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Thursday, September 24, 2015

Why American writer Dinty Moore is all praise for Indian speakers and writers of English

I have been reading an interesting and highly original book (pictured) by author, editor, and writing coach Dinty Moore.

Moore writes with humour and with intelligence. Here's the first paragraph from the introduction:

"Perhaps you are standing in the bookstore, scanning this introductory chapter, wondering just what sort of book you have in hand. You are a good-looking person whose minor flaws seem to only accentuate your considerable charm. You are intelligent. And immune to flattery."

So yes, Moore writes with humour and with intelligence. But we all make mistakes and I thought Moore made one on Page 18 in a four-page essay dedicated to teaching readers how to use an "em dash". So I wrote an e-mail to him on Sunday night.

Subject: A question regarding the em dash as used in your book, "Dear Mister Essay Writer Guy"
Hello Dinty,

This is Ramesh Prabhu in Bangalore, India.

I am a good-looking person whose minor flaws seem to only accentuate my considerable charm. I am intelligent. And immune to flattery.

In other words, I have bought a copy of your book.

Now that I have got that out of the way, let's get down to the nitty-gritty.

On Page 18 of your book, in the essay regarding Cheryl Strayed's letter to you about her love affair with the em dash, you give us this example of how to use this particular punctuation mark:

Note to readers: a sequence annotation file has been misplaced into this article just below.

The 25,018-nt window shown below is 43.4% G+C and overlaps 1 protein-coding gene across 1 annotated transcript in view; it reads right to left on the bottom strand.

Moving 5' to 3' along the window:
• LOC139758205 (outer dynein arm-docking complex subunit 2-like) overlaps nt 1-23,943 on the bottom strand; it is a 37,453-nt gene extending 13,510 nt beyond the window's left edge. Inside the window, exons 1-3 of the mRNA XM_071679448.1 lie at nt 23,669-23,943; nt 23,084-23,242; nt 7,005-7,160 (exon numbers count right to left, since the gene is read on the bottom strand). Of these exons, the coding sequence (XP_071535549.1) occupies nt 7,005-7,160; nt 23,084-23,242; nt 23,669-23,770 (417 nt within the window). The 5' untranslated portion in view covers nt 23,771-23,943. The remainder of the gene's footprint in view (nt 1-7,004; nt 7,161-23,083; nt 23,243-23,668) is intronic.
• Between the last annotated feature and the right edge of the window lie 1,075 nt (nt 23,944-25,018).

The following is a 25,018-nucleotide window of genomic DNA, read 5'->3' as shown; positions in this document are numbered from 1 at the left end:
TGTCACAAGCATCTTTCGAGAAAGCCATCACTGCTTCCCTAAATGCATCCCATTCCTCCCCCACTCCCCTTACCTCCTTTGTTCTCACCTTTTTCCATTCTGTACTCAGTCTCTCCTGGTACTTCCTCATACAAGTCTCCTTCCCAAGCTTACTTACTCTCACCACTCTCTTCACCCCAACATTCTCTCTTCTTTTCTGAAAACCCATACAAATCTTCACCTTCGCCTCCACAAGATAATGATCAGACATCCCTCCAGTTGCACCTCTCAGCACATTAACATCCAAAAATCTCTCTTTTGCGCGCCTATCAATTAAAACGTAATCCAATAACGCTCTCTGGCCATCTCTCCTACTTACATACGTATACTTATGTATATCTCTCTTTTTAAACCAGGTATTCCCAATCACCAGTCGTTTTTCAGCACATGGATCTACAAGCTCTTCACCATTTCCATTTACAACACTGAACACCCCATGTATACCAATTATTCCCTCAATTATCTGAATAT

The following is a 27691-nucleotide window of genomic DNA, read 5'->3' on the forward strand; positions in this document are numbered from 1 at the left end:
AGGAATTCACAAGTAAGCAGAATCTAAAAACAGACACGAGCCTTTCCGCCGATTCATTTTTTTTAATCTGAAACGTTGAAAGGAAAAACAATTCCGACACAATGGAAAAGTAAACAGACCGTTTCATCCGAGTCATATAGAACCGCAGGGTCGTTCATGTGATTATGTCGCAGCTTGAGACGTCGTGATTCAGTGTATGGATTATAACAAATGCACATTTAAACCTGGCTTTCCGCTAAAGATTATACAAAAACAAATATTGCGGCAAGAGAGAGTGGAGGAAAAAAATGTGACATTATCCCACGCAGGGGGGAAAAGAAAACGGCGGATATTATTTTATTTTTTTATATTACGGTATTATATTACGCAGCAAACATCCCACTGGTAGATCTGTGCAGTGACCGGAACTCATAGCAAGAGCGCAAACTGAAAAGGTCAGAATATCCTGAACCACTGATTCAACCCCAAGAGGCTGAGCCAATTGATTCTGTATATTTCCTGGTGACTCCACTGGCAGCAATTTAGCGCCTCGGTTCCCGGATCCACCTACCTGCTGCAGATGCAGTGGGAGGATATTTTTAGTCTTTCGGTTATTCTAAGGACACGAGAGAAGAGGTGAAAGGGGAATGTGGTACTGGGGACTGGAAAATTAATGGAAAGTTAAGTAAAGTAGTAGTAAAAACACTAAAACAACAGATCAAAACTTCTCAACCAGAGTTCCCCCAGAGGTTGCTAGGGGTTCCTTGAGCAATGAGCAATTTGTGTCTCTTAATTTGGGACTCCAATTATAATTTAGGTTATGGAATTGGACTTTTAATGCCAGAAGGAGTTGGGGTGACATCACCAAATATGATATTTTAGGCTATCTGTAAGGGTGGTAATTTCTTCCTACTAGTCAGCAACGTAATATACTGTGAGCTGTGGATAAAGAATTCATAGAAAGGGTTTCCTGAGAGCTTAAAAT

I have three goals for my day—measure an "n" and an "m", memorize the width of the two letters, and look up "obsessive disorders" on Wikipedia.

My understanding is that a colon, not a dash (em or en) should be used to introduce a list. So don't you think you should have used a colon instead of the em dash in that sentence?

I have three goals for my day: measure an "n" and an "m", memorize the width of the two letters, and look up "obsessive disorders" on Wikipedia.

I am a journalist turned journalism professor. I have been teaching journalism since April 2003 at a media college in Bangalore. My students and I hope to hear from you soon.

Cheers,

Ramesh 

And here's Moore's reply: 

Subject: Re: A question regarding the em dash as used in your book, "Dear Mister Essay Writer Guy"
 
Ramesh

I think you are correct.  I also think that, in general, Indian speakers and writers of English are far more precise and correct than the British are nowadays.  And for sure, you are better at this than we Americans, who tend to be immensely sloppy, informal, and inconsistent. Thanks to you and your students for the correction.

Dinty

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An e-mail interaction with The New York Times In 8 minutes, a response from The New York Times to my e-mail pointing out a typo in a headline

An e-mail interaction with author Mardy Grothe —  It all depends on the telling, sure. But surely who does the telling matters?
 

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